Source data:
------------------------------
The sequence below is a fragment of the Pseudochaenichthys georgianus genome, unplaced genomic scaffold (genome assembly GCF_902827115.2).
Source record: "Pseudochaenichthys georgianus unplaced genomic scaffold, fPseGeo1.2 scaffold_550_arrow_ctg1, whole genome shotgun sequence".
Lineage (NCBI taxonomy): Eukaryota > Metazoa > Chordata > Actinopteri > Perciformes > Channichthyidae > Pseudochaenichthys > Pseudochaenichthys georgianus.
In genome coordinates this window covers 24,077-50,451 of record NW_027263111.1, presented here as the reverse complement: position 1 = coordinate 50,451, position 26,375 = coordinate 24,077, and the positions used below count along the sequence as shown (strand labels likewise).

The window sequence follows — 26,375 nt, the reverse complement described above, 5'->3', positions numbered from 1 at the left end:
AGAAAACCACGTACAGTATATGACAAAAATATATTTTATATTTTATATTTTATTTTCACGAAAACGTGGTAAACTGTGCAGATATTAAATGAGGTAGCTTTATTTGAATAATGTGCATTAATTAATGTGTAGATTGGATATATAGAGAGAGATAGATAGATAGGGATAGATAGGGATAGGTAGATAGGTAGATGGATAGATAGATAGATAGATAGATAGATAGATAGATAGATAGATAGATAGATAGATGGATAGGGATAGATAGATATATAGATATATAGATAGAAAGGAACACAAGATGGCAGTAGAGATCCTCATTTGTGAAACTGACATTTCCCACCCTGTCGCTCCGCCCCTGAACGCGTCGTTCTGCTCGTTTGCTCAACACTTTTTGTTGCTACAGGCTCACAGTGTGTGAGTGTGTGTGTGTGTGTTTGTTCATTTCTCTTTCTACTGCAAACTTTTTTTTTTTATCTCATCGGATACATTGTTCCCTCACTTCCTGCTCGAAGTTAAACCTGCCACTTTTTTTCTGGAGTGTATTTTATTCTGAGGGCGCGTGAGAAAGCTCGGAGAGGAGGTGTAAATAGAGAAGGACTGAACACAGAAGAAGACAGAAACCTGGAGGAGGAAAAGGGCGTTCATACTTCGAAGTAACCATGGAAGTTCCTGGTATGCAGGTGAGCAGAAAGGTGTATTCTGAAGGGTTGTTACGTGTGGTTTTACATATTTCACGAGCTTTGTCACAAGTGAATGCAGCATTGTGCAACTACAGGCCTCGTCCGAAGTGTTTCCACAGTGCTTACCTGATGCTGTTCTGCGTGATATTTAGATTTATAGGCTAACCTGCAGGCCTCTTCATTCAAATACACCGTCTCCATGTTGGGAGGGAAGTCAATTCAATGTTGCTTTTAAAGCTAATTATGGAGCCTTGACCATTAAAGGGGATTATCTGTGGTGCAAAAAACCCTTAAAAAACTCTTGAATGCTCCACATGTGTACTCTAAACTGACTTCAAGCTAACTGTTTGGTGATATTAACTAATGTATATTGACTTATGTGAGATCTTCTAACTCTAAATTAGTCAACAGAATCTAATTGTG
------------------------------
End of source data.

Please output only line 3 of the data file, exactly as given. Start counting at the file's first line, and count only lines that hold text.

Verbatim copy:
Lineage (NCBI taxonomy): Eukaryota > Metazoa > Chordata > Actinopteri > Perciformes > Channichthyidae > Pseudochaenichthys > Pseudochaenichthys georgianus.